Untreated hypertension in younger people can cause artery stiffening, which can increase risk of stroke, as well as kidney and brain damage.
High blood pressure is nicknamed “the silent killer.”
Its silence often leads to health conditions in teens and young adults — and are ignored by doctors.
However, leaving the disease untreated can have real consequences.
High blood pressure, also known as hypertension, is common in the United States. It affects 1 in 3 adults, about
This high rate is often attributed to two major lifestyle factors: being overweight and an increasing lifespan.
Some researchers have pointed out that the number of people who develop it could eventually be as high as 90 percent.
“It is actually more logical to be amazed if you never develop it,” wrote Dr. Naomi Fisher, director of hypertension services, and the hypertension specialty clinic at Brigham and Women’s Hospital in Boston.
High blood pressure is usually taken seriously by medical professionals.
However, despite how vigilant doctors are in treating the condition in middle-aged and older individuals, this isn’t always the case with younger people.
“Active individuals, like the young and athletes, are viewed as free of diseases such as hypertension,” stated one study in the journal Postgraduate Medicine.
“However, the increased prevalence of traditional risk factors in the young, including obesity, diabetes mellitus, and renal disease, increase the risk of developing hypertension in younger adults,” the study authors added.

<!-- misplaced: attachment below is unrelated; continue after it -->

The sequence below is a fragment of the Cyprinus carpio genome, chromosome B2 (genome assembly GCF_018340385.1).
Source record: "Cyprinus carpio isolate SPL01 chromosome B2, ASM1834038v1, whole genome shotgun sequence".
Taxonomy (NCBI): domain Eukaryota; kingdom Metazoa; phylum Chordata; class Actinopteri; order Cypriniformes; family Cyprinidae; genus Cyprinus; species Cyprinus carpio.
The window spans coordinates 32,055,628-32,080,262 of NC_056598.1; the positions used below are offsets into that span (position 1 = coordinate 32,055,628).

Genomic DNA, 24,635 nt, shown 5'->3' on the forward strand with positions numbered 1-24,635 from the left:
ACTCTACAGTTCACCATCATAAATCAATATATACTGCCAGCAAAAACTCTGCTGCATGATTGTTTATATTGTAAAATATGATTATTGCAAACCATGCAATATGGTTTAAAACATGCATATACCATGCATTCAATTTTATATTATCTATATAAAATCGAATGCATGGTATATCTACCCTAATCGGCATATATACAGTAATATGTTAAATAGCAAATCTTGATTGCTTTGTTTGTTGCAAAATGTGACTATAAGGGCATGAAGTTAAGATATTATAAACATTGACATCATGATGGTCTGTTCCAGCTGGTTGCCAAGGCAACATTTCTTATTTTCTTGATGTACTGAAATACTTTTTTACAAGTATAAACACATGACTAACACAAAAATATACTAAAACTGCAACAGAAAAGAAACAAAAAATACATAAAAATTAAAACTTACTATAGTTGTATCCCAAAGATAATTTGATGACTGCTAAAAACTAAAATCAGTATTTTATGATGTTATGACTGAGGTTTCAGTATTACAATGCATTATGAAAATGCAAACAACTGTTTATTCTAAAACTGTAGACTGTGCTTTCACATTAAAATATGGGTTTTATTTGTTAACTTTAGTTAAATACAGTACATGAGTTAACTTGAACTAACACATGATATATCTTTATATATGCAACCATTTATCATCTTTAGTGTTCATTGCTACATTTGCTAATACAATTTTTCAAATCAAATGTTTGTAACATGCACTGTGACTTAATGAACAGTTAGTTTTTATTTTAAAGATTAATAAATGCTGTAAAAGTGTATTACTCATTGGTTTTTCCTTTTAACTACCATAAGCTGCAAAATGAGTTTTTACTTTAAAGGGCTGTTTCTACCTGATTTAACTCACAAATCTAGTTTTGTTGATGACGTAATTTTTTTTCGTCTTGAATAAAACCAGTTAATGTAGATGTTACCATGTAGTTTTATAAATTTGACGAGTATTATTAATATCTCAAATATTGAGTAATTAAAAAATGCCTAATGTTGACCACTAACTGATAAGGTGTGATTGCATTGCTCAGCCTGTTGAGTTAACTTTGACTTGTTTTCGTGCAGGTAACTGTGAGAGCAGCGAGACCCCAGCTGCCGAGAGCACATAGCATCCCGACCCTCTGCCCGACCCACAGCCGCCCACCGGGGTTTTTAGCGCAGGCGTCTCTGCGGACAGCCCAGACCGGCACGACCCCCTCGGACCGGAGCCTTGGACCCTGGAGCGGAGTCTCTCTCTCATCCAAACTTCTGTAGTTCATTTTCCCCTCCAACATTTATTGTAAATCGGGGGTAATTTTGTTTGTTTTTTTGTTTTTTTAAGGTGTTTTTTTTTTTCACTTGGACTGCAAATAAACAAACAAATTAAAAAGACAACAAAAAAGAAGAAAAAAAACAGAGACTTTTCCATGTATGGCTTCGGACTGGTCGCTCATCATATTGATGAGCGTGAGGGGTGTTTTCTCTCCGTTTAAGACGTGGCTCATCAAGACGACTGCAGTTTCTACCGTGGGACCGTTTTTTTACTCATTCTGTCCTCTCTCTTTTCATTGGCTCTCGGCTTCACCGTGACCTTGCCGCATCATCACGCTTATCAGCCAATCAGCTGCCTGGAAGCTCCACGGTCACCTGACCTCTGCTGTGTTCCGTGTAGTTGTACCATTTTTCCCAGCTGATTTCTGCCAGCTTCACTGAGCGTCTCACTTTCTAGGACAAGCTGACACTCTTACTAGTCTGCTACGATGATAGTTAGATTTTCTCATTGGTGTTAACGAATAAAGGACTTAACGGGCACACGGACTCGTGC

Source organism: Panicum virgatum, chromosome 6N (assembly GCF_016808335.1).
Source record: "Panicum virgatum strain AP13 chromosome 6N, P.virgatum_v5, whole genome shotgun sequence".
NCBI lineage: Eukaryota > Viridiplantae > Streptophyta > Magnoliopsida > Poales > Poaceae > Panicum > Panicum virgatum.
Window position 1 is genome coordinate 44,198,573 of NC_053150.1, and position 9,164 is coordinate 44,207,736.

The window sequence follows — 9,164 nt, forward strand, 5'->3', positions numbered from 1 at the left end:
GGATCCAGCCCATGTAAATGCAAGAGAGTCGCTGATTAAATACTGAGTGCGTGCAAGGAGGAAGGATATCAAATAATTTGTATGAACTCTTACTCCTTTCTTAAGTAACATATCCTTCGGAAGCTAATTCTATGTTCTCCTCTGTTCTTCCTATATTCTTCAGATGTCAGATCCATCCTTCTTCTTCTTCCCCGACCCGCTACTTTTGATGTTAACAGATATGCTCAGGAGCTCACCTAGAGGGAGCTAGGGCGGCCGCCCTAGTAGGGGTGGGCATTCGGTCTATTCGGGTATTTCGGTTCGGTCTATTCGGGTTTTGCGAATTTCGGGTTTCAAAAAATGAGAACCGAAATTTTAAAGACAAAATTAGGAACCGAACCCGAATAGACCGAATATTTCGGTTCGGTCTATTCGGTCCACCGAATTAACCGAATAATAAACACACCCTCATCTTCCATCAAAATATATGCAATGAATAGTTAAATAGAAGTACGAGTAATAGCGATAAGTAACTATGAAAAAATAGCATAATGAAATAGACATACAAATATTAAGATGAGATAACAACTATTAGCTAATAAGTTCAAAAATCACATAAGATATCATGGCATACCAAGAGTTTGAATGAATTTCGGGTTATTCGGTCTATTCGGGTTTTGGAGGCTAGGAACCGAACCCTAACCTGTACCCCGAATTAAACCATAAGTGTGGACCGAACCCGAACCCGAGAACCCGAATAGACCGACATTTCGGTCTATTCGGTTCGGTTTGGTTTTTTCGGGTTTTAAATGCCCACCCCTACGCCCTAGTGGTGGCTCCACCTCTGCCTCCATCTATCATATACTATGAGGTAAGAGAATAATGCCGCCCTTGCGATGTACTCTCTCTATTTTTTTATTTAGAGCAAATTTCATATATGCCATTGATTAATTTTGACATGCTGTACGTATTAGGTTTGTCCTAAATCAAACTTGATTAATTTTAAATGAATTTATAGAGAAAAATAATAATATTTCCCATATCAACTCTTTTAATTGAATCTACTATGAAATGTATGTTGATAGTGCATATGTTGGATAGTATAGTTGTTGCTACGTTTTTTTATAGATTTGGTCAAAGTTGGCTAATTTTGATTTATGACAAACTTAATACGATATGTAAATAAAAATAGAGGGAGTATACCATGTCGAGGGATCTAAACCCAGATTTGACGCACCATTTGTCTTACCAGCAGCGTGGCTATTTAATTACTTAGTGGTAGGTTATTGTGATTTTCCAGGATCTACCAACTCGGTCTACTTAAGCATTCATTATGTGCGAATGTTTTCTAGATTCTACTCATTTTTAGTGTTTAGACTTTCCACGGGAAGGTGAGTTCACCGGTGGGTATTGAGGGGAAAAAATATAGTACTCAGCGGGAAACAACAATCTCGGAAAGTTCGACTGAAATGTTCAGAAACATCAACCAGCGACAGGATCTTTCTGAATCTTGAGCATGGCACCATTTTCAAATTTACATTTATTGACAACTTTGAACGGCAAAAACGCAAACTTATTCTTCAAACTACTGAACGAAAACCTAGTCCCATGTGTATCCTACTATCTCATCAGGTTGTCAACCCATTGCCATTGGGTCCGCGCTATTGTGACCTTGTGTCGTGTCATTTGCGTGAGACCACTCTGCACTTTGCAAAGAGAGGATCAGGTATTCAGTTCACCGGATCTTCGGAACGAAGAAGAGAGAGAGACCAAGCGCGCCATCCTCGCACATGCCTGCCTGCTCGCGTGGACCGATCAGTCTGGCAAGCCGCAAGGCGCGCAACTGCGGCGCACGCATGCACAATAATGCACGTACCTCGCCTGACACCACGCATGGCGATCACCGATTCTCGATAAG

New research from the University of Texas Southwestern Medical Center affirms that position.
Dr. Wanpen Vongpatanasin, and her co-authors, recently conducted the largest study looking at a condition known as isolated systolic hypertension (ISH) in young adults.
They concluded that young people with this condition are at risk for future artery stiffening, which is linked to increased stroke risk, as well as damage to the kidneys and brain.
High blood pressure in young adults, particularly ISH, is often regarded as an anomaly that will self-correct.
It’s even seen as a sign of a strong heart since it is sometimes found in high school athletes.
Normal blood pressure readings should be 120 (systolic) / 80 (diastolic).
Hypertension is any reading of 140/90 or higher.
In the case of ISH, only the top (systolic) number is high, while the lower number is within a normal range.
“Young people with elevated blood pressure — even those with only a high systolic number, but normal diastolic number — may have an abnormally stiff aorta, which should not be ignored,” Vongpatanasin told Healthline. “They should have close follow-up and talk with their primary care physicians to see if their condition needs to be treated.”
She urges that instead of ignoring these signs, they should be “treated sooner rather than later.”
Hypertension is highly treatable through a combination of medication and lifestyle changes.
Modifying diet and exercise habits are two of the most effective ways to lower blood pressure.
The American Heart Association recommends at least 30 minutes of moderate-intensity aerobic activity at least five days per week.
As far as diet is concerned, Vongpatanasin recommends meals rich in vegetables and fruits.
Minimizing salt intake is also important for maintaining a healthy blood pressure.
In an article for the Guardian, Professor Graham MacGregor, the chairman of the Blood Pressure Association, and professor of cardiovascular medicine at Barts and the London School of Medicine, wrote:
“We have seven or eight different types of evidence that all point to the role of salt, and I know that if I cut your salt intake by half it reduces blood pressure.”
Experts say leaving the condition untreated in young adults can no longer remain the standard of care.
“This condition is not going to get better. It’s going to get worse,” said Vongpatanasin.